How to find an associate

How to find an associate

Finding a great associate takes hard work, focus, and patience. Here's how to pick your ideal candidate out of a crowd.
Dec 01, 2008

Illustrations by Steve Pica
She's out there somewhere. Hiding among the recent graduates and doctors looking for a change of scenery is your ideal associate. But she'll take some effort to find. Long gone are the days of placing an employment ad in a veterinary journal and waiting for a throng of applicants to apply. There are practices that have been looking for an associate for months and even years without success. The average veterinary school graduate receives four to five offers of employment. The numbers are not in your favor.

Despite these odds, some practices have little or no trouble acquiring new veterinarians. So what are they doing that you aren't? As the labor market changes, practices must also change how they recruit. If what you've been doing in the past is no longer working, maybe it's time to look at some fresh ideas and approaches. Let's examine the best strategies you can use to find your own Dr. Wanda.

Make friends with the Internet

Mark Opperman, CVPM,
Most people today turn to the Internet for almost everything, from shopping to playing games to communicating with friends and family. So can you guess the first destination for today's job applicants? That's right: the Internet. And job seekers have plenty of options. They can visit general employment sites like and, or they can use veterinary-exclusive employment sites like But just posting on a veterinary-specific site won't necessarily leave you flooded with applications. In this competitive market, you have to set your practice apart. And it starts with your employment ad.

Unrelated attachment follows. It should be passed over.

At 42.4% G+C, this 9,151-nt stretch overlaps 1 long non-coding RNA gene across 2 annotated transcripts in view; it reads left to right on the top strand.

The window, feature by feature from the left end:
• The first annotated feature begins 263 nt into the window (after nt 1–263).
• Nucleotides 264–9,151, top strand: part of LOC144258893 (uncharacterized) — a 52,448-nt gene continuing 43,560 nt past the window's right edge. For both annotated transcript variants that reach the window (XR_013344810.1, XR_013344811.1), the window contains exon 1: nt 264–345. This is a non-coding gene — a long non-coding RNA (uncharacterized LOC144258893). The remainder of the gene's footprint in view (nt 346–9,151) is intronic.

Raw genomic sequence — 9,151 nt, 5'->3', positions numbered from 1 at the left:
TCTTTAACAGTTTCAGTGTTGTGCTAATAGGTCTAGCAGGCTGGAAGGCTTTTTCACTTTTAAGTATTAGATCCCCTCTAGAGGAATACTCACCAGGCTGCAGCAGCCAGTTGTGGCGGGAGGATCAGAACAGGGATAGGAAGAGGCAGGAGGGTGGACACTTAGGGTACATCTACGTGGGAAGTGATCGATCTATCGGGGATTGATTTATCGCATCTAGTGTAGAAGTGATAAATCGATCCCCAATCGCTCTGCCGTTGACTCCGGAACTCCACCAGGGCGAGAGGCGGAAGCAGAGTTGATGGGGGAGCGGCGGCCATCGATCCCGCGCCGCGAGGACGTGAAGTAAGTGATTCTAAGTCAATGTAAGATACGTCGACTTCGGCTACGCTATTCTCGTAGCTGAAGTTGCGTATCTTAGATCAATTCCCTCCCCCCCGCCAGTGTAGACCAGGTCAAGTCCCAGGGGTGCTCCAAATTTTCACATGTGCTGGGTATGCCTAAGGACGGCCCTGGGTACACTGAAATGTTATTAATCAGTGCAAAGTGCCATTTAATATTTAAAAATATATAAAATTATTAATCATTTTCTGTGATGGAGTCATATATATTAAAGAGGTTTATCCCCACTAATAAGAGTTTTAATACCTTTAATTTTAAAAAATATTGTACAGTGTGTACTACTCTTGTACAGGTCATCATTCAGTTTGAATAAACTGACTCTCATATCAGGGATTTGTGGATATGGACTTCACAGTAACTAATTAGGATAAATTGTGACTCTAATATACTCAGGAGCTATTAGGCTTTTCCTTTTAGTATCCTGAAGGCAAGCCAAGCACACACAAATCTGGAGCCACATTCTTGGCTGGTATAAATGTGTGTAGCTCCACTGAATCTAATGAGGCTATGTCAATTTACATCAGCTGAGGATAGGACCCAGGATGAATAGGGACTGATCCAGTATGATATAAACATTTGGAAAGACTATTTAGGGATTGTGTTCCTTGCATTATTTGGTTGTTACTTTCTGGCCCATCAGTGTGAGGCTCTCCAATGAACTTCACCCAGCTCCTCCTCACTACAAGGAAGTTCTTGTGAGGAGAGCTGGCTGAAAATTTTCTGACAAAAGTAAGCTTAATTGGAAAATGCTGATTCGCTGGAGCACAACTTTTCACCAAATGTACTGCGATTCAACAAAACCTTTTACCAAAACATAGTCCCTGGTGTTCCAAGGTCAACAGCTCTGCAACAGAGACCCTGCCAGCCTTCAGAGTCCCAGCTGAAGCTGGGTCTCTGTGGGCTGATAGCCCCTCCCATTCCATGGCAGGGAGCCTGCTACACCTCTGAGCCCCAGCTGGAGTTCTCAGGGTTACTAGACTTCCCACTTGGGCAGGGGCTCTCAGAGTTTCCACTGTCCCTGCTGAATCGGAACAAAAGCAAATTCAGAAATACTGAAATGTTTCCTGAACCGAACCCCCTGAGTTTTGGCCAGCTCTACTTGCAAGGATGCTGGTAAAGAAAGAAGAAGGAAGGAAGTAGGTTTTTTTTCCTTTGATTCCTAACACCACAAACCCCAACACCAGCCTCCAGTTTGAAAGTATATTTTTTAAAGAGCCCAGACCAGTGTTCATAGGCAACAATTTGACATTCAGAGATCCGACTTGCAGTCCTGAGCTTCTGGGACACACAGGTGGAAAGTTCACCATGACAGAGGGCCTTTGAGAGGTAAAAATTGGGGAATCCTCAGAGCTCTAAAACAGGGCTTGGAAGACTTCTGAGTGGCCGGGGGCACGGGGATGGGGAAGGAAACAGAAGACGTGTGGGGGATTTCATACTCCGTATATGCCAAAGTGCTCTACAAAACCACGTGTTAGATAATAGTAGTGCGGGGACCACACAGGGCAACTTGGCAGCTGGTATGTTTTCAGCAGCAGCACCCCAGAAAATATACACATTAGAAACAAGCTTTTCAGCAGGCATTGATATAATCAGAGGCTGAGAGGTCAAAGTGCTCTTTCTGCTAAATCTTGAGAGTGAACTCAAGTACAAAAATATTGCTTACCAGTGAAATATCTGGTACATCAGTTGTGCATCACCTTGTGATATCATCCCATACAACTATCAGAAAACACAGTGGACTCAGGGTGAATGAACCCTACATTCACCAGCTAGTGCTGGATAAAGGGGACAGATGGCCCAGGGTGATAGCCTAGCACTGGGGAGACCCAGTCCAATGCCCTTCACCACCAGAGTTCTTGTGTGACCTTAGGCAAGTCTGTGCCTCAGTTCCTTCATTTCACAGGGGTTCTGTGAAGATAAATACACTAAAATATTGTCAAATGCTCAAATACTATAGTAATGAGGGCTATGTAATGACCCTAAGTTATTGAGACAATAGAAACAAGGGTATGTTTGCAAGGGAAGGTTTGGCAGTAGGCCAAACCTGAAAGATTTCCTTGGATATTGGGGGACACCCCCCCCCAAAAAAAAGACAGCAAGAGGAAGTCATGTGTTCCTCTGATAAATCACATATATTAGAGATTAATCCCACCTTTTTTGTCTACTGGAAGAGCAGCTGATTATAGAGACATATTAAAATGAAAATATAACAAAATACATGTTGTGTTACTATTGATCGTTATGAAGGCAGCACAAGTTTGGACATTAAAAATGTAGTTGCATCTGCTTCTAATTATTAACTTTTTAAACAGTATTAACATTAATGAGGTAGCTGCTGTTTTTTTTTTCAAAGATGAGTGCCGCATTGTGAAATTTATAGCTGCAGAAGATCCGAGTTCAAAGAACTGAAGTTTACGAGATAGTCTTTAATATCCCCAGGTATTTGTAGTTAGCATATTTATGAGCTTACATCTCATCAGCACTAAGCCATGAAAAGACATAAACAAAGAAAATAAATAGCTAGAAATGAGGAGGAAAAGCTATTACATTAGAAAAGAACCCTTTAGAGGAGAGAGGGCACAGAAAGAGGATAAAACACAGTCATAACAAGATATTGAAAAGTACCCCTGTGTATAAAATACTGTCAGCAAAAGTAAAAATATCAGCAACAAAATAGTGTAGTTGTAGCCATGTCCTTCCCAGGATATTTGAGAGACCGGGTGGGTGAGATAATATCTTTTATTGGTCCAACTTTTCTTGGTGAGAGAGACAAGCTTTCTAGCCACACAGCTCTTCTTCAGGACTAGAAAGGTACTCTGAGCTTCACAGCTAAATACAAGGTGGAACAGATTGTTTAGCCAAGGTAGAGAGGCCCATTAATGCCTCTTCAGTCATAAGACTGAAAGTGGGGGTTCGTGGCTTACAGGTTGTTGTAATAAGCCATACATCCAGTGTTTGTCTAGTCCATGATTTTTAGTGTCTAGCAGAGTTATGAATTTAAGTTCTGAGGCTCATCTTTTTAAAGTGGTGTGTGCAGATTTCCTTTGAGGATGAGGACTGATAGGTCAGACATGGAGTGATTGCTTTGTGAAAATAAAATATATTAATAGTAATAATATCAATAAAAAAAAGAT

To find your ideal associate, you have to sell your practice as a great place to work. So ask yourself, "What makes our practice great?" Then tout those attributes in your ad—and don't shortchange yourself. I was recently conducting a veterinary practice management class, and as part of the exercises, I asked the students to write employment ads. One practice owner seeking an associate doctor wrote a real snoozer. When I asked that doctor about her hospital, she told me they had 24-hour care, a high employee-to-doctor ratio, a digital radiography system, licensed technicians, and a recently remodeled facility. But none of that information was in her ad. That's a mistake! Those are the kinds of high-caliber features associates are looking for, and listing them in your ad can do wonders for recruiting quality associates.

The bottom line
In addition to touting your practice, you also have to sell associates on the surrounding area. Ask yourself, "Why do I love living here?" Another participant in my management school told me that her practice was located near a beach, in an area with great schools and less than five miles from a major city. Plus, the practice was very family-friendly. All this information needed to be in her ad—but wasn't. Keep in mind that you're not limited in words online like you are with a print ad, so you can include some of this detail—though you don't want to ramble on and on. I suggest including your Web address, the hours you expect the doctor to work, any emergency service required, and the salary and benefits you'll be offering. Some people say you shouldn't post a salary range, but I think that if you're only willing to pay $70,000 and a candidate is looking for $80,000 or $90,000, you could be wasting each other's time.